I work at the Central Bank of Mexico as a researcher on the liquidity risk team. My main responsibilities are to monitor banks’ liquidity risks, design models to analyze risk, develop monitoring tools, and support the analysis and implementation of financial crisis management tools. The Master’s Degree in Systemic Risk’s focus on unpacking the causes of the Global Financial Crisis and on the analysis of macroprudential theory, its application and policy implementation, has changed the way I approach risk reduction.
Yale SOM faculty are experts in financial stability and systemic risk topics. They apply economic theory, along with their expertise in very specialized financial stability topics, to solve the real-world cases we study in ways that I have never seen or considered before.
One of the most important insights I’ve acquired is the need to be constantly evolving in my understanding, because the financial system today is constantly developing. It is important to really think critically when you’re analyzing a financial system for vulnerabilities, to study how the system interacts with shocks and risks. We need to avoid falling into the “this time is different” belief when it comes to assessing a potential crisis. There are tools that can mitigate risk if we deploy them early enough.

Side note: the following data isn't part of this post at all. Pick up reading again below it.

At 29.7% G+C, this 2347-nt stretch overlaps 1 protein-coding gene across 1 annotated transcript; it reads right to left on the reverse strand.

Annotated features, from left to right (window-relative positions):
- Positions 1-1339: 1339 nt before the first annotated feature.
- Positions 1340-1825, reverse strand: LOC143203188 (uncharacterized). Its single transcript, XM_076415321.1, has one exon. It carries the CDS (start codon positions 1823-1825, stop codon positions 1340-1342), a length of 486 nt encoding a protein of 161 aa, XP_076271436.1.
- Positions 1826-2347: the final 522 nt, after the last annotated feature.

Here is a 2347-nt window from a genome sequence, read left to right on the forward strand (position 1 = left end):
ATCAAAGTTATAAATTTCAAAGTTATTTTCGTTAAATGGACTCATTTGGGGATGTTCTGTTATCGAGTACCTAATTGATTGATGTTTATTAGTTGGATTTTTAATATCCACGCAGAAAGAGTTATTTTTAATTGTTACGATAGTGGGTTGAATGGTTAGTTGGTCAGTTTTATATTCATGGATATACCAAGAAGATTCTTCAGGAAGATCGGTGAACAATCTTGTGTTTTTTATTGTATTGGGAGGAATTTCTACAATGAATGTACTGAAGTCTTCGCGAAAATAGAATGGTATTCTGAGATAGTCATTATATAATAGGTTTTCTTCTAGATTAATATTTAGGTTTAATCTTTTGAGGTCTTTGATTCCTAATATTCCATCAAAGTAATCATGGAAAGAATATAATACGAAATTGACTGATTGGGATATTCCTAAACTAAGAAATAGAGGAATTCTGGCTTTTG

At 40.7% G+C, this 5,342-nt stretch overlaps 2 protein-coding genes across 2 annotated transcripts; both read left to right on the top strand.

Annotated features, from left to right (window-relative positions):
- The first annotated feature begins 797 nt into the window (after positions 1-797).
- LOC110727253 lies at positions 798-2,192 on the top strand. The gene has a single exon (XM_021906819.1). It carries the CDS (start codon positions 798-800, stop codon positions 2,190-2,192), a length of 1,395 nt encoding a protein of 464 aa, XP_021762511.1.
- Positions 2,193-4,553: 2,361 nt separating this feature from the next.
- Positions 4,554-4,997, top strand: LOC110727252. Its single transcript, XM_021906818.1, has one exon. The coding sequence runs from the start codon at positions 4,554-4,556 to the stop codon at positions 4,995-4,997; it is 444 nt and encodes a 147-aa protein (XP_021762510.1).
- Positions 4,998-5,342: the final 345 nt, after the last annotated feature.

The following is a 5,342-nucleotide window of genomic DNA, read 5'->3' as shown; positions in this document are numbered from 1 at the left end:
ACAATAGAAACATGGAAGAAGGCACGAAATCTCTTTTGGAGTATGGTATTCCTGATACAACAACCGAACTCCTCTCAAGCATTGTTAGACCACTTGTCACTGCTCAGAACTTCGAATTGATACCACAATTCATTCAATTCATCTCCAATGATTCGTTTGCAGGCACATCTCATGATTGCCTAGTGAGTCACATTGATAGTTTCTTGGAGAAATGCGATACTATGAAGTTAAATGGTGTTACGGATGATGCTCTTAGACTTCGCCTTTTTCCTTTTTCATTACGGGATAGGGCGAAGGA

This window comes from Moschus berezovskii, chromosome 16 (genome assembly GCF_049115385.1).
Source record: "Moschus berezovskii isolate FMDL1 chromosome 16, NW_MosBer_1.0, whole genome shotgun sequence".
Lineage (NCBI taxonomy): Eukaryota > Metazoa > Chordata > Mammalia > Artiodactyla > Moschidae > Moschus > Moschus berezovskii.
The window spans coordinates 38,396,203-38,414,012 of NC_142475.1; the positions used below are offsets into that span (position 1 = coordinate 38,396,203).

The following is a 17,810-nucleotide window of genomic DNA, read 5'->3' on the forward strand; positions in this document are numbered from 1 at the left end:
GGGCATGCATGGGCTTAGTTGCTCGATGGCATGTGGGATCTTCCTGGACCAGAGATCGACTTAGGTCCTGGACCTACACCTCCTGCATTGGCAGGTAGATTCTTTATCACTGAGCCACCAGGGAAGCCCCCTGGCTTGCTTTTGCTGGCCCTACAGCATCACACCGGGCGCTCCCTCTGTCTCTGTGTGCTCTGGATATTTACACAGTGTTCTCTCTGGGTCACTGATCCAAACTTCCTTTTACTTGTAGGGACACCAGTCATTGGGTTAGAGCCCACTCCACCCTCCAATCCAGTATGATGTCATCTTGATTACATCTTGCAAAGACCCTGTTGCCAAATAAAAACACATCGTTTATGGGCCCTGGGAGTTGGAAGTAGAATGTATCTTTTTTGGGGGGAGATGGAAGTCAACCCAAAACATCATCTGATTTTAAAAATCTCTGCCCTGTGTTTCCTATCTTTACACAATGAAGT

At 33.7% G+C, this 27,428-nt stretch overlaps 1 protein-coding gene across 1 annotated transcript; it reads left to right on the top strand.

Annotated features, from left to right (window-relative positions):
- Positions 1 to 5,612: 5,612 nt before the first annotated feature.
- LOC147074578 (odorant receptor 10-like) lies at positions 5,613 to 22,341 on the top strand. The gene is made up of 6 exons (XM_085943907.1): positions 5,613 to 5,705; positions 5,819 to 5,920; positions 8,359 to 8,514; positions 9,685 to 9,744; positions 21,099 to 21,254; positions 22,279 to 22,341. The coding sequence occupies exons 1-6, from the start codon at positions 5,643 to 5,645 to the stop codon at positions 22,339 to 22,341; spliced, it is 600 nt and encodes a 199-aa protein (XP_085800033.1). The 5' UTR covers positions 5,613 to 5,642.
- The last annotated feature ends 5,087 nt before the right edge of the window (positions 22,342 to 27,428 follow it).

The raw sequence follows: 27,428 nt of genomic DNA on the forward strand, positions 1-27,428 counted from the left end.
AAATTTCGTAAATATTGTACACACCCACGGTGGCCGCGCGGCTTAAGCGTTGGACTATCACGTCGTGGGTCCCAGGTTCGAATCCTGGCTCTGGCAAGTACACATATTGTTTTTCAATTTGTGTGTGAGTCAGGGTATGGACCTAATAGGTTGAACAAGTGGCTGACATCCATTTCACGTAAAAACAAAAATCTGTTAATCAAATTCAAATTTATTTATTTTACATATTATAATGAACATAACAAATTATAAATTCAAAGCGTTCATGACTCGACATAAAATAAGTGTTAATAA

Throughout the school year, we’ve worked on so many different assignments and projects that perfectly match up with my job needs. I already have two analysis projects that I’m going to propose continuing at the Central Bank in Mexico.
We’re a very small and quite mixed class, in the sense that we come from both developing and advanced economies. Our perspectives are truly diverse, and from my classmates, I’ve learned different ways of analyzing and solving problems. Being a small group has also facilitated the creation of stronger relationships and deeper discussion. I’ve come to deeply know the people here, some in a personal way, and I hope to maintain our colleague network for life.
Interviewed on January 28, 2022